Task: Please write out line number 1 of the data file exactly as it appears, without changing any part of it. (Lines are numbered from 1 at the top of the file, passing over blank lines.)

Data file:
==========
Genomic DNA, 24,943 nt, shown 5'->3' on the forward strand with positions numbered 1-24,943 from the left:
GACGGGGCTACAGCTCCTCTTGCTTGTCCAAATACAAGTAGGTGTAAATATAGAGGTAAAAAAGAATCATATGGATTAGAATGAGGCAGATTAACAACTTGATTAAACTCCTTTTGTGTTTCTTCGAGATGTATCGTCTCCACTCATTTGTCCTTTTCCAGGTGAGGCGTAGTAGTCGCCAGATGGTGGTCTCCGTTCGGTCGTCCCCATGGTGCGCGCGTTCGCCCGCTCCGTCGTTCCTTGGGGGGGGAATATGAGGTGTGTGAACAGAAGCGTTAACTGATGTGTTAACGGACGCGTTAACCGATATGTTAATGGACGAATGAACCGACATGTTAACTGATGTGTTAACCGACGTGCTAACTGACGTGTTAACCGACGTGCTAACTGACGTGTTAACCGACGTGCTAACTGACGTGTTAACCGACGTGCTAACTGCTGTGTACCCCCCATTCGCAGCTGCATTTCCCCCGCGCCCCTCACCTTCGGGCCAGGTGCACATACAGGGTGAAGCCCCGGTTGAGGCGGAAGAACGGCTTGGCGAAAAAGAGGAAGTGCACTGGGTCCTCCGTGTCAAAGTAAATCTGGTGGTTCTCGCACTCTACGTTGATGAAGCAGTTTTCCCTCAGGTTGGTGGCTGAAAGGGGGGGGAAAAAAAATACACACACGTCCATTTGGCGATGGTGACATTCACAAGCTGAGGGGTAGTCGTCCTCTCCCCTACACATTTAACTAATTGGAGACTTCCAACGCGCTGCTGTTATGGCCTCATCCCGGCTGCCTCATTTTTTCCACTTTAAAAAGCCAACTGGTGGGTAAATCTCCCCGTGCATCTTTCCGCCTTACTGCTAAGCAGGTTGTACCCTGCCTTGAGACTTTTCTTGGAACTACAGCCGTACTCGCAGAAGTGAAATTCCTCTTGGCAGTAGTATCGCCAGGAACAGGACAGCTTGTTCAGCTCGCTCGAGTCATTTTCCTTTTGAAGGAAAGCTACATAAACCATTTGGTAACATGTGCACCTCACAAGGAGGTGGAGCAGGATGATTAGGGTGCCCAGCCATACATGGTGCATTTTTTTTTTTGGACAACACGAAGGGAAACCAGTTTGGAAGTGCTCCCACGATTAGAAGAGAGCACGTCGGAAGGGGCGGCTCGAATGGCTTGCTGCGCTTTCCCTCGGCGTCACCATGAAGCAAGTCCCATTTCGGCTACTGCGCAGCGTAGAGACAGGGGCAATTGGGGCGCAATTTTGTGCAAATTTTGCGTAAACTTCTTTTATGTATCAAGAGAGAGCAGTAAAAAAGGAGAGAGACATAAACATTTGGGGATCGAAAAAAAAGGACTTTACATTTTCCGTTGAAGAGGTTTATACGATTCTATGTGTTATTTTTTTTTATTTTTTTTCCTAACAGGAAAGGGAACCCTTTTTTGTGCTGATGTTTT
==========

Genomic DNA, 24,943 nt, shown 5'->3' on the forward strand with positions numbered 1-24,943 from the left: